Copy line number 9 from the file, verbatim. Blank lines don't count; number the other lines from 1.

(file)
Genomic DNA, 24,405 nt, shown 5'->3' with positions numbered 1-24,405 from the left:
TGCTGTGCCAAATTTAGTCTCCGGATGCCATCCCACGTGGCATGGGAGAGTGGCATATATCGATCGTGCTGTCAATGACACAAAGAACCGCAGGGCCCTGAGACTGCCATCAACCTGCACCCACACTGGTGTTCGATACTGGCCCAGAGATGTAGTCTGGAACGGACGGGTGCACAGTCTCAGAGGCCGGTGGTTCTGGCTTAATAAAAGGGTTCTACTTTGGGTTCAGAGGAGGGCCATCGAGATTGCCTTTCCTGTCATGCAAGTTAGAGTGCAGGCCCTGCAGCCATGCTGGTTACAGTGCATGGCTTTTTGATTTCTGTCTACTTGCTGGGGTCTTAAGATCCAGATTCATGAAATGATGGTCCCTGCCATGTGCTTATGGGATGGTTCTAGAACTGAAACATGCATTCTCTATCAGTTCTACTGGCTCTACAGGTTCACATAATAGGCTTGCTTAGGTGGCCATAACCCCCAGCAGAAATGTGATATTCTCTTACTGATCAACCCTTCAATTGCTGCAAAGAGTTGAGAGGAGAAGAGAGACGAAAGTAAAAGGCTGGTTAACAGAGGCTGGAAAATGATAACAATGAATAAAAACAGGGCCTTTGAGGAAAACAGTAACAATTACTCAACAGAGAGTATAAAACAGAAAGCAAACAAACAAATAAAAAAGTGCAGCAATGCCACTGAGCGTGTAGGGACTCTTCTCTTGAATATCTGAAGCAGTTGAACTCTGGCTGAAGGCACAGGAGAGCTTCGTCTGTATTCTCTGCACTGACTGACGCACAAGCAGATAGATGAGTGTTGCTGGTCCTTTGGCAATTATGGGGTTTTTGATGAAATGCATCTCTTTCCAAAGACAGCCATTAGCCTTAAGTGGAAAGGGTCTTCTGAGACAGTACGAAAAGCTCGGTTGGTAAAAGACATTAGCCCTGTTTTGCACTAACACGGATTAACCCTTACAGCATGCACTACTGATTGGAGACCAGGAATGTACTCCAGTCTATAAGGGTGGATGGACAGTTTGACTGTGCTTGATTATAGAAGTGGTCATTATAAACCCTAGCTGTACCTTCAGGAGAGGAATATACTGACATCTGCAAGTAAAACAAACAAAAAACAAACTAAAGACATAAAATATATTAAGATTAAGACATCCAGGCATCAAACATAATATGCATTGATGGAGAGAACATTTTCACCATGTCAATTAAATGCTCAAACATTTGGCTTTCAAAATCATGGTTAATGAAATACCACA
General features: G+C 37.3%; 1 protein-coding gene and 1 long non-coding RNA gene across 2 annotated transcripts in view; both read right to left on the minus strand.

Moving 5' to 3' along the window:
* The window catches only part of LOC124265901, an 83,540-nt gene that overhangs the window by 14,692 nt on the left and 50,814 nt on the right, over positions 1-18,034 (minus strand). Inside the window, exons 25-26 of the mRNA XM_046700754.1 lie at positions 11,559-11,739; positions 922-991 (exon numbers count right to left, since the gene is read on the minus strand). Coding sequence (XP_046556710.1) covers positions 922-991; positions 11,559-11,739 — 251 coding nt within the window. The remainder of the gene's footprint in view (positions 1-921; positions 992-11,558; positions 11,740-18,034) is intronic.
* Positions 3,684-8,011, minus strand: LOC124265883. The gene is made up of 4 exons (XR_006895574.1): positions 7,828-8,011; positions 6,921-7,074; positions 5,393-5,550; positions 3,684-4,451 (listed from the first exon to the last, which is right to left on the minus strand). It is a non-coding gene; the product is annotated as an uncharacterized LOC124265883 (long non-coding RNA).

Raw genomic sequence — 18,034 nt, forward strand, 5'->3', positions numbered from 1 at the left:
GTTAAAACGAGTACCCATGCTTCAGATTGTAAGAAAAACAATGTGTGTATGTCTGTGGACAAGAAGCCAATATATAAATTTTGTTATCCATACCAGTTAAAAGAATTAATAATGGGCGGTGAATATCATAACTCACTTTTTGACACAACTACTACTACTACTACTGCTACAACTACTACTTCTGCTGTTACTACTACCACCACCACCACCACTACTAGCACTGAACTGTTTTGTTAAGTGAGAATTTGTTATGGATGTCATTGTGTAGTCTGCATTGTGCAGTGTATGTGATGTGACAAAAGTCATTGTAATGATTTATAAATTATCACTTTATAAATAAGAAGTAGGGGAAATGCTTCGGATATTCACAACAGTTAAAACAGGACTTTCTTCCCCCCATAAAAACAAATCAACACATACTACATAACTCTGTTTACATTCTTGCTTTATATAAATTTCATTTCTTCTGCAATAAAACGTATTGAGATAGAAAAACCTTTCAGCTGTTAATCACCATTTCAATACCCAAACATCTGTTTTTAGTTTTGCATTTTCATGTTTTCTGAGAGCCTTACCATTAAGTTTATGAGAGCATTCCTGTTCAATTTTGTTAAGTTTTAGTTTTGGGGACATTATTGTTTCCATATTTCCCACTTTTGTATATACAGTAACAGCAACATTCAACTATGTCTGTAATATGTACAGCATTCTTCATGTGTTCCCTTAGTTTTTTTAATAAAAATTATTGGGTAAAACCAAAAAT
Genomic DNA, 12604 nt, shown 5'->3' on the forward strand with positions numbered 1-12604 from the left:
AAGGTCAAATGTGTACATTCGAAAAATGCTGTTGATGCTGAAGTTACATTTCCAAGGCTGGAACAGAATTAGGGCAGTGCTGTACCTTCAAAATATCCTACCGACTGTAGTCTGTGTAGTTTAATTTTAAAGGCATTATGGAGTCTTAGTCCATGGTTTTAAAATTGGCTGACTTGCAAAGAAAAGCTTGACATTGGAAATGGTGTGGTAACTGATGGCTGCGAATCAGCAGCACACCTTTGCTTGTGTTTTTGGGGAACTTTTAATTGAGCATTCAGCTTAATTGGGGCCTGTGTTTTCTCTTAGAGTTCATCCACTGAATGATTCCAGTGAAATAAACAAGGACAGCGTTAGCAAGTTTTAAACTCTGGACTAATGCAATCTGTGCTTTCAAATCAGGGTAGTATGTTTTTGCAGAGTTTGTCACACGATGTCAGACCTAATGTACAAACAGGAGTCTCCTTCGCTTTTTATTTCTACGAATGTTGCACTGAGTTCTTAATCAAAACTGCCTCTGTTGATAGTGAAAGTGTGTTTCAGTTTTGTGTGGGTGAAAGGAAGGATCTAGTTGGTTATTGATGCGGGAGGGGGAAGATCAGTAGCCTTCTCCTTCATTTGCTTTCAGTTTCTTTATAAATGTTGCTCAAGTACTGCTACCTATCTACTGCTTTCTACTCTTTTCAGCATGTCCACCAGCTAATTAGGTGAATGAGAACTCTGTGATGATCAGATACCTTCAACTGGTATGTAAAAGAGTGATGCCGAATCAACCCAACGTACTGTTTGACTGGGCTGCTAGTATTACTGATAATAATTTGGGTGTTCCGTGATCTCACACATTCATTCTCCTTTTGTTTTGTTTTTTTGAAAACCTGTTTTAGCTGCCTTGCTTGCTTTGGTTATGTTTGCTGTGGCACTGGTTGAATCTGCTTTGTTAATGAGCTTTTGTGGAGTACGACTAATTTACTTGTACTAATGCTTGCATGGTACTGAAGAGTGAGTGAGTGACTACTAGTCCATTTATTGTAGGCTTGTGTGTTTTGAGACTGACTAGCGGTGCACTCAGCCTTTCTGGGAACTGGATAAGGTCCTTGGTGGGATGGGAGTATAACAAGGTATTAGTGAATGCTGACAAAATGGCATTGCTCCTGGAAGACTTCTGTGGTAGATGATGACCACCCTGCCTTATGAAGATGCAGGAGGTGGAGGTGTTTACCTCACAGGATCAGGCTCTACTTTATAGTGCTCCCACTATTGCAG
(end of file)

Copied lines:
Genomic DNA, 12604 nt, shown 5'->3' on the forward strand with positions numbered 1-12604 from the left: